A Cork musician whose disability leaves him unable to speak or write has released a song for frontline workers and hopes to eventually go on tour with it.
Cillian McSweeney, who has cerebral palsy — a condition which leaves him unable to speak and with restricted movement — used eye-gaze technology to create lyrics and music in honour of frontline workers.
The 30-year-old was able to simulate music through specialised software and with assistance from his band to make the song ‘Don’t Give Up’ a reality.
The Enable Ireland service user from Wilton said he enjoys travelling and would love to go on tour. However, one of his main dreams is to perform to a packed venue of frontline workers in a post-pandemic world.
Through his eye-gaze software, Cillian opened up to The Echo about hopes for a brighter future.
“I got the idea from watching the news,” he said of his new song. “My hope is that I can one day convince someone famous to sing it.”
Cillian is joined on the track by fellow musicians Rory McGovern, Ben Janning, Rob Kennedy, and Kate O’Connor on vocals.
He has been supported throughout his musical career by Music Generation and the Cork Education Training Board. His time with LinkPoint Youth Services in Knocknaheeny paved the way for athrú collective, a band with which Cillian regularly plays.
For as long as he can remember, Cillian has had a passion for music.
“My favourite singers are Alicia Keyes, Adele, and Jessie J,” he said.
Cillian was introduced to the assistive technology only 10 years ago. In the years leading up to this, he remained determined and hopeful.
His mum Angela recalled how his hero Roy Keane encouraged him to always believe in himself.
“Cillian was about 15 when his teacher helped him write a letter to Roy Keane inviting him to his school,” said Angela. “He said that it was a pure coincidence that he had even seen the letter, given that he was never out to his postbox and received so many every day.
She said that Roy Keane’s advice to Cillian stayed with him for years.
“He told Cillian to always believe in himself.”
His late father Tom was also a huge source of inspiration to him.
“Cillian’s dad was the one who got him on the road,” said Angela.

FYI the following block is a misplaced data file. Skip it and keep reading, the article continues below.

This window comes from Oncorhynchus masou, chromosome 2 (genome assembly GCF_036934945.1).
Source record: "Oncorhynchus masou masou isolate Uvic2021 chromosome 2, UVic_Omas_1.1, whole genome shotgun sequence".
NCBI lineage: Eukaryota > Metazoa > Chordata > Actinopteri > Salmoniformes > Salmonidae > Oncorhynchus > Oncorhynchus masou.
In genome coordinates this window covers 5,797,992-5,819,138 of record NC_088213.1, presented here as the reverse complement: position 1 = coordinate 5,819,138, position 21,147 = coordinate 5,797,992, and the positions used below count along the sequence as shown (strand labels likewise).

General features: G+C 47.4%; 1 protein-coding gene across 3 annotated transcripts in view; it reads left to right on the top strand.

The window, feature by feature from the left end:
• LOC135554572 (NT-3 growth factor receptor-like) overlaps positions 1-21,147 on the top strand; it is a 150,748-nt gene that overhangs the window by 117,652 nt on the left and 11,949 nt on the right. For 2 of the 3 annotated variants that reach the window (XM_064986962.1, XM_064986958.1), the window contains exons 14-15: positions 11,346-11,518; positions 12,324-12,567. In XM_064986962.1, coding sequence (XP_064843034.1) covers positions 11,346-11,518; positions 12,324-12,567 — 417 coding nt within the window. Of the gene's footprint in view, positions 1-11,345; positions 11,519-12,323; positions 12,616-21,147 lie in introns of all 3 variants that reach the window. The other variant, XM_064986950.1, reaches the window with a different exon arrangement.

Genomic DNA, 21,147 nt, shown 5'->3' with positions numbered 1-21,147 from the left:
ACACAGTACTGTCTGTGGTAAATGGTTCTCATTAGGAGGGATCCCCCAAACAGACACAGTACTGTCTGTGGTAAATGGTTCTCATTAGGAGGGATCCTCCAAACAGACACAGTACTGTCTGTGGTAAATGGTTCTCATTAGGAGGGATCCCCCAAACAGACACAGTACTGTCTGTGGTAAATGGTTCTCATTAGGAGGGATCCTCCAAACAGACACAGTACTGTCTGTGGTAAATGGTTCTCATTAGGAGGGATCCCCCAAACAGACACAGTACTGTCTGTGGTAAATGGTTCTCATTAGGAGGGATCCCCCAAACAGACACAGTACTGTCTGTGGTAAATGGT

“He used to take time off work to go see him in concerts and was constantly showing people pictures and videos of Cillian, saying ‘that’s my son’. Tom was the proudest father. Music was a passion they shared and they loved listening to Michael Jackson and Take That together.”
Angela said that her son was never viewed differently by his siblings.
“Cillian is the oldest of four boys and not one of them ever treated him differently. I can still remember when they were very small and made a train using his electric and manual wheelchairs and a baby walker which they took around the drive.”
Cillian said that people often have misconceptions about his disability.
“People sometimes assume you don’t know what’s going on,” he said. “Sometimes, they’ll shout really loud into your face as if you’re not able to hear them. Music gives me a chance to be able to express myself.”
Angela said that Cillian is always open to questions and embraces curiosity. She recounted one example.
“I’ll never forget a holiday we were on. A little boy of about five saw Cillian and was wondering why he was unable to walk. He thought for a minute before looking at a toy and saying, ‘I know what the problem is, you just need new batteries’. I’ve never seen Cillian laugh so hard.”
Cillian hopes that his new song will provide a lift to frontline workers.
Readers can listen to ‘Don’t Give Up’ by visiting youtu.be/tfwos6ab5Vg.
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